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March 1990

Xerophthalmia and Cystic Fibrosis

Author Affiliations

From the Vitreoretinal Foundation, Memphis, Tenn (Dr Brooks), and the Department of Ophthalmology, University of Florida College of Medicine, Gainesville (Dr Driebe). Dr Schemmer is in private practice in Winter Haven, Fla. Dr Brooks is now in private vitreoretinal practice in Tallahassee, Fla.

Arch Ophthalmol. 1990;108(3):354-357. doi:10.1001/archopht.1990.01070050052029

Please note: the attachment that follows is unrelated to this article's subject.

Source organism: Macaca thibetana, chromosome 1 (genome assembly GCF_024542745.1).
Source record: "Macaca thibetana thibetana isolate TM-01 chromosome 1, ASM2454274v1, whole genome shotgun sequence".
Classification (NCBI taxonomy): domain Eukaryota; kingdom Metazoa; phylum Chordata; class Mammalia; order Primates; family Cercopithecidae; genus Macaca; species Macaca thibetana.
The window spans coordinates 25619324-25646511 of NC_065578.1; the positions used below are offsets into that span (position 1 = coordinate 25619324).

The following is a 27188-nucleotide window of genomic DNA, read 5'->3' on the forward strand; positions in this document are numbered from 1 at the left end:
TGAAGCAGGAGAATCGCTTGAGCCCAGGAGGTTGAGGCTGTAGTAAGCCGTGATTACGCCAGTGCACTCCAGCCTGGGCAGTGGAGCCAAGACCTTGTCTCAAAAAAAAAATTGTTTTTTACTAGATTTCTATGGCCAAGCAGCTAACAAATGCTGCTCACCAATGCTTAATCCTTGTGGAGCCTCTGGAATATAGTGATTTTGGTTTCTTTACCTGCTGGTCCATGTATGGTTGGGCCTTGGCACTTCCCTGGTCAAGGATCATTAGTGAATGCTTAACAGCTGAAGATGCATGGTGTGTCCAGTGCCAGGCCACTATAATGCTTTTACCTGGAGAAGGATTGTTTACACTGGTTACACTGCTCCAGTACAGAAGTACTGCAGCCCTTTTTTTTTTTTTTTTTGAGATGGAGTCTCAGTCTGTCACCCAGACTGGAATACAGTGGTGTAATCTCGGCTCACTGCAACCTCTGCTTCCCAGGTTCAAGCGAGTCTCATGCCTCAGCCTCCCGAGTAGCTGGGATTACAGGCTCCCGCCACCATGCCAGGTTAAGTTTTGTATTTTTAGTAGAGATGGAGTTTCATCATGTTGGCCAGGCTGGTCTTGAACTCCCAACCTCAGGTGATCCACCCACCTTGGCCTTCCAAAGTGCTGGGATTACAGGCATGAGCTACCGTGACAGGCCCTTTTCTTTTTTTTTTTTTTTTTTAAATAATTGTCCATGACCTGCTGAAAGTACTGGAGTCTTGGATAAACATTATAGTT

• We treated two infants with failure to thrive who presented with clinical evidence of conjunctival and corneal xerosis. One patient was referred with possible infectious corneal ulcer thought to exist because there were deep peripheral ulcerations of the cornea and associated hypopyon. The other patient was initially thought to have a nasolacrimal duct obstruction because of excessive tearing. Xerophthalmia secondary to vitamin A deficiency was suspected and led to the diagnosis and treatment of cystic fibrosis in each case. Therapy with vitamin A promptly resolved the xerosis, but it also caused a transient rise in intracerebral pressure. Xerophthalmia can still be a problem in developed countries when underlying disorders, such as cystic fibrosis, lead to vitamin A malabsorption.